MONTESSORI MONDAY 4 2014-15
The Pink Tower
No Montessori classroom would be complete without the Pink Tower, one of the original materials designed by Dr. Montessori herself.
For the child, the tower offers an intriguing challenge: build the ten cubes as high as you can make them without the tower crumbling. This is more difficult than it looks! While that largest cube, at a full 10cm cubed, is easy to manage and difficult to tumble, that tiny 1cm cube requires much more precision. Within the tower, like in so many other Montessori materials, there are hidden benefits, lessons to be internalized through trial and error.
For example, the tower helps to develop hand and eye coordination, as children manage the varying weights and dimensions of the ten cubes. You may see teachers presenting the tower by showing the child how to lift each cube from the top, the position from which the weight of the cube is most noticeable. Children experience the difference in weight that just a small change in dimension can create.
Further, the tower supports children's visual discrimination, as they choose which block to place next in the sequence. While the distinction between the largest and smallest cubes is immediately apparent, the distinction between sequential cubes are more nuanced. While adults may immediately notice the quirky proportions of an inaccurately built tower, the youngest children might initially only attend to whether the tower stands, building in their ability to notice the proportions of the tower only after extended use.
The Pink Tower also contributes to the foundation for the Base Ten number system by working in dimensions of diminishing tenths. Each cube is 1 centimeter smaller all around than the next largest cube, from the one-centimeter-cubed smallest cube to the ten-centimeter-cubed largest cube. This simple ratio is repeated throughout the Sensorial materials and helps the child to prepare for the mathematic operations.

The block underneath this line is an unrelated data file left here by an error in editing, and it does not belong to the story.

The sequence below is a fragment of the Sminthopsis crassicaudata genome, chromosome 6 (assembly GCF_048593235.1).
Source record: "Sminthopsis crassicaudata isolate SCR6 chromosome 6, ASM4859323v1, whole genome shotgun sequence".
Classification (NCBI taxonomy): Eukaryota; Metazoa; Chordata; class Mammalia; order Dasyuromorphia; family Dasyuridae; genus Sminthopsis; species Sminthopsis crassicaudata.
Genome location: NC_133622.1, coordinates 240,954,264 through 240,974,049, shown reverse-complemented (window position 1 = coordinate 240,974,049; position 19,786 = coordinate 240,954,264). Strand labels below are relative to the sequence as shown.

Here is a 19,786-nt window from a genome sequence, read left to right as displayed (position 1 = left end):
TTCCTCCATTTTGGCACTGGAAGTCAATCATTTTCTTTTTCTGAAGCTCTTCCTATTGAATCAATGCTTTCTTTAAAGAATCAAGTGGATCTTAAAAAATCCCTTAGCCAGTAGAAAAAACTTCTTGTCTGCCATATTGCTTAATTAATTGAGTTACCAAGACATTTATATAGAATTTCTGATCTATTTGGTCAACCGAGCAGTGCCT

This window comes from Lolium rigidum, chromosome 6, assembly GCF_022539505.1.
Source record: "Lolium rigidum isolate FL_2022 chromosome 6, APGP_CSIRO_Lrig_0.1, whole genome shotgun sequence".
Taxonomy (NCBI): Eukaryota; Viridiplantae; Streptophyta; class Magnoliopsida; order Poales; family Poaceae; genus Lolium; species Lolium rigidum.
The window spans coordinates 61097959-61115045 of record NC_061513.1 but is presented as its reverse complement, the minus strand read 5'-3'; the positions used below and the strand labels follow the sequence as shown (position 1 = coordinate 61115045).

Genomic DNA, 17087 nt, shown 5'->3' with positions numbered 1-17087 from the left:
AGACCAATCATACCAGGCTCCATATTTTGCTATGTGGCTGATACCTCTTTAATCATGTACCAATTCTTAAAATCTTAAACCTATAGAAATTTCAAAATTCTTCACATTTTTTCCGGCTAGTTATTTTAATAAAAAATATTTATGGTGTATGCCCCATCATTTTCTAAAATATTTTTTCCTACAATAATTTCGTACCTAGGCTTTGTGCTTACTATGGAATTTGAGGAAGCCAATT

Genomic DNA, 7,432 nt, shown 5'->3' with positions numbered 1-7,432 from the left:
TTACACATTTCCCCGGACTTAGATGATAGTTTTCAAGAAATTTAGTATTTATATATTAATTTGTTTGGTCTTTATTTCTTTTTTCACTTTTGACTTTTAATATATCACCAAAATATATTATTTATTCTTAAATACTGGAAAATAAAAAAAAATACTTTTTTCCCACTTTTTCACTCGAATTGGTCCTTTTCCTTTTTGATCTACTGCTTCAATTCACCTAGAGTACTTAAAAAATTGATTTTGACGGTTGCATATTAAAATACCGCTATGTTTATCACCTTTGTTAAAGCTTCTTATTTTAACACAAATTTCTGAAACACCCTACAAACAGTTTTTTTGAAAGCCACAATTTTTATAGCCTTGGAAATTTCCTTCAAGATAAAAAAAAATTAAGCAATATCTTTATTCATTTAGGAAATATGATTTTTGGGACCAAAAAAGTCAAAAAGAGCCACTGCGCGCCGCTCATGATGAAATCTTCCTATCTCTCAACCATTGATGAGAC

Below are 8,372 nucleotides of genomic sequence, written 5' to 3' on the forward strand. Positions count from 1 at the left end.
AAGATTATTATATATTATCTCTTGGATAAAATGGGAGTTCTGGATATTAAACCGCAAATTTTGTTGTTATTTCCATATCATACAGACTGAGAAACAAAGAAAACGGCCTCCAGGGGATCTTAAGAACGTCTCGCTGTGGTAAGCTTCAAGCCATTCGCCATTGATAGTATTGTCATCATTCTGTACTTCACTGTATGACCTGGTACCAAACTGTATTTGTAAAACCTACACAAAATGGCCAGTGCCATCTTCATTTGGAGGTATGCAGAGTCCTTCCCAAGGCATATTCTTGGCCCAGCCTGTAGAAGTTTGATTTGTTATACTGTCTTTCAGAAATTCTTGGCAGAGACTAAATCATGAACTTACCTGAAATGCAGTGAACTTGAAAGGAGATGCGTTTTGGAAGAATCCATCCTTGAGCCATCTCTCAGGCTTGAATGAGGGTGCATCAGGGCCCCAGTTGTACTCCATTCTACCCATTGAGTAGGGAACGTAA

As the child's precision grows, the Pink Tower can be combined with other sensorial materials to expand the challenge, or built with one or two edges aligned for more difficulty, or built with alternating centers of gravity to explore the distribution of force. Meanwhile, as a material that requires the child to carry each cube, one by one by one, from the shelf to the mat and back again, it establishes a sense of order, an ability to concentrate and an opportunity to practice gross motor control in the classroom. Finally, since the tower will not stand unless the child has organized all these components with accuracy, it serves as its own control of error, allowing the child, with his or her ever-increasing attention to detail, to notice independently when the tower has been constructed well.
Plus, the simple beauty of the pink cubes provides a balanced aesthetic that inspires many children to observe their own work. No wonder it's a favorite! Over a hundred years after it was first introduced, the Pink Tower has earned its place as a center of the Sensorial materials and a well-loved didactic component of the classroom.
Catherine McTamaney, Ed.D.
Christopher Academy Alumna